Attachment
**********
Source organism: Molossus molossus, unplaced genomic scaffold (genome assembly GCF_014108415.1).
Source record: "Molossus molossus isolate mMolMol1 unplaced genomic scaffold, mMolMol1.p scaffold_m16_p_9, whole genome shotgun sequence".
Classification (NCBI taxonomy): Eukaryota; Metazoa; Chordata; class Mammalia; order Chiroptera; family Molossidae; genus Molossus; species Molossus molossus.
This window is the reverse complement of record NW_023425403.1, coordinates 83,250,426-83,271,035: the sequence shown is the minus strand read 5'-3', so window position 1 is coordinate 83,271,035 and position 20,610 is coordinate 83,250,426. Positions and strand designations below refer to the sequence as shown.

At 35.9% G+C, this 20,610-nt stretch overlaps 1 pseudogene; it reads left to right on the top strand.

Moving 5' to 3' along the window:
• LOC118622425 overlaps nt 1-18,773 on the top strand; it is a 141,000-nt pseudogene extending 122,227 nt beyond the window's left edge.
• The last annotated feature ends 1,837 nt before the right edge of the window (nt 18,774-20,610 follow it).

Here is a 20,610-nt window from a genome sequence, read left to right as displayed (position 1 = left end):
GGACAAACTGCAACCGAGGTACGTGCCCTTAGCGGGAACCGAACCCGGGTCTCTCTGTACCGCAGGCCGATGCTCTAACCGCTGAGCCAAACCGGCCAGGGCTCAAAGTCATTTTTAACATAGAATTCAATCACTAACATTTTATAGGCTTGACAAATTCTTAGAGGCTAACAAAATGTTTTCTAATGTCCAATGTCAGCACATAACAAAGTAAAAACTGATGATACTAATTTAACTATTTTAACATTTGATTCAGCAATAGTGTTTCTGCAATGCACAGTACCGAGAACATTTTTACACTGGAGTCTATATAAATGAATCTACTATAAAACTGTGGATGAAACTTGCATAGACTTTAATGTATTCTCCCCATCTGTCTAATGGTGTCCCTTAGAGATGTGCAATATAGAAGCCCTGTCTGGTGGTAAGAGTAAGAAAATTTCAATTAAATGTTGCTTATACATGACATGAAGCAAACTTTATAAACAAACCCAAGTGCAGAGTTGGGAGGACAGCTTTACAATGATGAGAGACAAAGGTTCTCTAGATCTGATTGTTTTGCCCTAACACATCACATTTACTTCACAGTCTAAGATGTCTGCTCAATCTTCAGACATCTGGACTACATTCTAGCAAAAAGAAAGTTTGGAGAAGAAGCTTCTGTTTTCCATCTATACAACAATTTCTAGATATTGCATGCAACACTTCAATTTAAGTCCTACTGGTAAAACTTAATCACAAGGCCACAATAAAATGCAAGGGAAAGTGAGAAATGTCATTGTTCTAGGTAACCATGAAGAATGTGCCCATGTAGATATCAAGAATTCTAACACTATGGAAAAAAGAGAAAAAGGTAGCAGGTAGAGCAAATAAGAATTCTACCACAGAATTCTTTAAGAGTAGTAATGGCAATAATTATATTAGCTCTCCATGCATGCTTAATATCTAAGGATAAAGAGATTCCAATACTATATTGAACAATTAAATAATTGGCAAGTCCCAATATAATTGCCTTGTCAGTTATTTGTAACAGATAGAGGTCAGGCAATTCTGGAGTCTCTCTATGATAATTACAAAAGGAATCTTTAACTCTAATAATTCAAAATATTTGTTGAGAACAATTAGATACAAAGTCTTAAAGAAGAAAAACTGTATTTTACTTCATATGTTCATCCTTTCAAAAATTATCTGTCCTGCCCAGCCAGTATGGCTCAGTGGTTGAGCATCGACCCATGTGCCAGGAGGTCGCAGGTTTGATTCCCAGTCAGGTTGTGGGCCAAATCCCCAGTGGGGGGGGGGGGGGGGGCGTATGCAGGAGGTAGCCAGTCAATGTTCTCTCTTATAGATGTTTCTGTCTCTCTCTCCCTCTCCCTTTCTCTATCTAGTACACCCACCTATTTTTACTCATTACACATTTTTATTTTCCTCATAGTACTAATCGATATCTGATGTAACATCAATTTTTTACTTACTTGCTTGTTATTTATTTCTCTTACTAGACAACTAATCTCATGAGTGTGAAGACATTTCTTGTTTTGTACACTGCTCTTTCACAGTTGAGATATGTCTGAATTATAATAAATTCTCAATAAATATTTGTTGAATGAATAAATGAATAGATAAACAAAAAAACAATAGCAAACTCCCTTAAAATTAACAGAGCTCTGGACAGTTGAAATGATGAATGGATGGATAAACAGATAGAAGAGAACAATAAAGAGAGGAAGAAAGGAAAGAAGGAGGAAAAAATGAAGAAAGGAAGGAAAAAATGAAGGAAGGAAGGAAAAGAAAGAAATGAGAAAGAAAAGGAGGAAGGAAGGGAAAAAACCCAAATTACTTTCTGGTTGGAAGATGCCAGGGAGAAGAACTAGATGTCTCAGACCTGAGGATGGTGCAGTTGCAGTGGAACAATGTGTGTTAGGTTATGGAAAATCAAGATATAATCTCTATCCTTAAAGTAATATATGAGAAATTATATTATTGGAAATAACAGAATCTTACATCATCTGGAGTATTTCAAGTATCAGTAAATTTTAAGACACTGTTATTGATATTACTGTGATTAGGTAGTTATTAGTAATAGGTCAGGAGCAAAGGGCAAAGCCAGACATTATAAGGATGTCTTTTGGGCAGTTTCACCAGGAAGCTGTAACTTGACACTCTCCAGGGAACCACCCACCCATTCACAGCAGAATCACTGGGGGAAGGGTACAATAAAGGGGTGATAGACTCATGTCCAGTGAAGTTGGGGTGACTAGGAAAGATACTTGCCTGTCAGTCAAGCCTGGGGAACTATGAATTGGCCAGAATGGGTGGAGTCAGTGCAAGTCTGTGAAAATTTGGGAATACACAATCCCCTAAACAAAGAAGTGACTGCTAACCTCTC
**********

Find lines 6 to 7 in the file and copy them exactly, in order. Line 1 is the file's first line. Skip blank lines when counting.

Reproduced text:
Moving 5' to 3' along the window:
• LOC118622425 overlaps nt 1-18,773 on the top strand; it is a 141,000-nt pseudogene extending 122,227 nt beyond the window's left edge.